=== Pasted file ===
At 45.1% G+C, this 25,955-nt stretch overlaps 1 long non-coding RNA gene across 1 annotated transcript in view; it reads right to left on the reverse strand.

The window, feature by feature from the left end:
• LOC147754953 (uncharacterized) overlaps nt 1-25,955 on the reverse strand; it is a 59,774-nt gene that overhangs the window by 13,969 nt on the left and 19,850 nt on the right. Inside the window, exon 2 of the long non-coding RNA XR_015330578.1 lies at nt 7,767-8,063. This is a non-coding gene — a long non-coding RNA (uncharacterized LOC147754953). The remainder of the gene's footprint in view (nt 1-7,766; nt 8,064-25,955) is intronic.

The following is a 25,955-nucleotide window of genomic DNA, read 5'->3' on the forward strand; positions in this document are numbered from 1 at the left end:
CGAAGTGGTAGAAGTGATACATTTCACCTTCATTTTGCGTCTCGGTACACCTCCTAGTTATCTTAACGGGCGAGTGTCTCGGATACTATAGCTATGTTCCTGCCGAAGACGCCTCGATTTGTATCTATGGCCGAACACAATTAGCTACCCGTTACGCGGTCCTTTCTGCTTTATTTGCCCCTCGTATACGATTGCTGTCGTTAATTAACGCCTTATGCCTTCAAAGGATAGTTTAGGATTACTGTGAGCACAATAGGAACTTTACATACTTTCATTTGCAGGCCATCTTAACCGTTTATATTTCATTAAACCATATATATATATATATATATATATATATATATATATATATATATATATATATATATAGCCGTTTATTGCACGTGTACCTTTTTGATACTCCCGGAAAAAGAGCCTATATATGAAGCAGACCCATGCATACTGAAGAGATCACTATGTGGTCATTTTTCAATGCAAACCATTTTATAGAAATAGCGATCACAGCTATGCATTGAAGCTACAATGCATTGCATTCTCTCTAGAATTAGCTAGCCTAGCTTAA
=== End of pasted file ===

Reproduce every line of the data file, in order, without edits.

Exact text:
At 45.1% G+C, this 25,955-nt stretch overlaps 1 long non-coding RNA gene across 1 annotated transcript in view; it reads right to left on the reverse strand.

The window, feature by feature from the left end:
• LOC147754953 (uncharacterized) overlaps nt 1-25,955 on the reverse strand; it is a 59,774-nt gene that overhangs the window by 13,969 nt on the left and 19,850 nt on the right. Inside the window, exon 2 of the long non-coding RNA XR_015330578.1 lies at nt 7,767-8,063. This is a non-coding gene — a long non-coding RNA (uncharacterized LOC147754953). The remainder of the gene's footprint in view (nt 1-7,766; nt 8,064-25,955) is intronic.

The following is a 25,955-nucleotide window of genomic DNA, read 5'->3' on the forward strand; positions in this document are numbered from 1 at the left end:
CGAAGTGGTAGAAGTGATACATTTCACCTTCATTTTGCGTCTCGGTACACCTCCTAGTTATCTTAACGGGCGAGTGTCTCGGATACTATAGCTATGTTCCTGCCGAAGACGCCTCGATTTGTATCTATGGCCGAACACAATTAGCTACCCGTTACGCGGTCCTTTCTGCTTTATTTGCCCCTCGTATACGATTGCTGTCGTTAATTAACGCCTTATGCCTTCAAAGGATAGTTTAGGATTACTGTGAGCACAATAGGAACTTTACATACTTTCATTTGCAGGCCATCTTAACCGTTTATATTTCATTAAACCATATATATATATATATATATATATATATATATATATATATATATATATATATATATAGCCGTTTATTGCACGTGTACCTTTTTGATACTCCCGGAAAAAGAGCCTATATATGAAGCAGACCCATGCATACTGAAGAGATCACTATGTGGTCATTTTTCAATGCAAACCATTTTATAGAAATAGCGATCACAGCTATGCATTGAAGCTACAATGCATTGCATTCTCTCTAGAATTAGCTAGCCTAGCTTAA